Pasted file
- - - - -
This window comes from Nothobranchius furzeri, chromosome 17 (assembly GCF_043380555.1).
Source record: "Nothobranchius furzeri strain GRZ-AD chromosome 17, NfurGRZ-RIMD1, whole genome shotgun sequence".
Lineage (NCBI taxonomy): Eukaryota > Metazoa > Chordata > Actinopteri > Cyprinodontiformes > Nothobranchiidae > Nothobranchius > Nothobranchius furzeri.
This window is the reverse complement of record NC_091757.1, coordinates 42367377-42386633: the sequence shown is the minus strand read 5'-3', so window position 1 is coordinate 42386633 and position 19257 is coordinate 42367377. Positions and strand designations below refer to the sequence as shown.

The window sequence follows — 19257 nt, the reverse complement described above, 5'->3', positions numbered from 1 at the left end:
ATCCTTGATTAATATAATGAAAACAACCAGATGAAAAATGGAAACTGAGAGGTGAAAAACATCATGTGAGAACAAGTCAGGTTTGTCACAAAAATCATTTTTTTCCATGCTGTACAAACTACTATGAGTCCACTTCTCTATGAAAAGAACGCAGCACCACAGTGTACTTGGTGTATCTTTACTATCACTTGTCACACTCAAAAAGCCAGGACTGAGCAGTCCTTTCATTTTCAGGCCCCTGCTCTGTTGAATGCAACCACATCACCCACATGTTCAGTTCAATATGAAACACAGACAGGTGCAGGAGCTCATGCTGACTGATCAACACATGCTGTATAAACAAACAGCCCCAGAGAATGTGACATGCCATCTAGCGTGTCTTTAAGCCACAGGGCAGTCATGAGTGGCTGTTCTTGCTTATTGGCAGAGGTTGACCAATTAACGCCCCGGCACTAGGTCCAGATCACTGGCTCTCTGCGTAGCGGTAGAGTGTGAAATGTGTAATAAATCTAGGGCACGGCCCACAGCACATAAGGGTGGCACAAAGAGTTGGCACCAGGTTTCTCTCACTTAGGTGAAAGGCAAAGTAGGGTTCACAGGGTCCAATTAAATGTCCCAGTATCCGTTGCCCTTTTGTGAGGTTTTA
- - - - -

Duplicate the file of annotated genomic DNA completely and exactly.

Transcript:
This window comes from Nothobranchius furzeri, chromosome 17 (assembly GCF_043380555.1).
Source record: "Nothobranchius furzeri strain GRZ-AD chromosome 17, NfurGRZ-RIMD1, whole genome shotgun sequence".
Lineage (NCBI taxonomy): Eukaryota > Metazoa > Chordata > Actinopteri > Cyprinodontiformes > Nothobranchiidae > Nothobranchius > Nothobranchius furzeri.
This window is the reverse complement of record NC_091757.1, coordinates 42367377-42386633: the sequence shown is the minus strand read 5'-3', so window position 1 is coordinate 42386633 and position 19257 is coordinate 42367377. Positions and strand designations below refer to the sequence as shown.

The window sequence follows — 19257 nt, the reverse complement described above, 5'->3', positions numbered from 1 at the left end:
ATCCTTGATTAATATAATGAAAACAACCAGATGAAAAATGGAAACTGAGAGGTGAAAAACATCATGTGAGAACAAGTCAGGTTTGTCACAAAAATCATTTTTTTCCATGCTGTACAAACTACTATGAGTCCACTTCTCTATGAAAAGAACGCAGCACCACAGTGTACTTGGTGTATCTTTACTATCACTTGTCACACTCAAAAAGCCAGGACTGAGCAGTCCTTTCATTTTCAGGCCCCTGCTCTGTTGAATGCAACCACATCACCCACATGTTCAGTTCAATATGAAACACAGACAGGTGCAGGAGCTCATGCTGACTGATCAACACATGCTGTATAAACAAACAGCCCCAGAGAATGTGACATGCCATCTAGCGTGTCTTTAAGCCACAGGGCAGTCATGAGTGGCTGTTCTTGCTTATTGGCAGAGGTTGACCAATTAACGCCCCGGCACTAGGTCCAGATCACTGGCTCTCTGCGTAGCGGTAGAGTGTGAAATGTGTAATAAATCTAGGGCACGGCCCACAGCACATAAGGGTGGCACAAAGAGTTGGCACCAGGTTTCTCTCACTTAGGTGAAAGGCAAAGTAGGGTTCACAGGGTCCAATTAAATGTCCCAGTATCCGTTGCCCTTTTGTGAGGTTTTA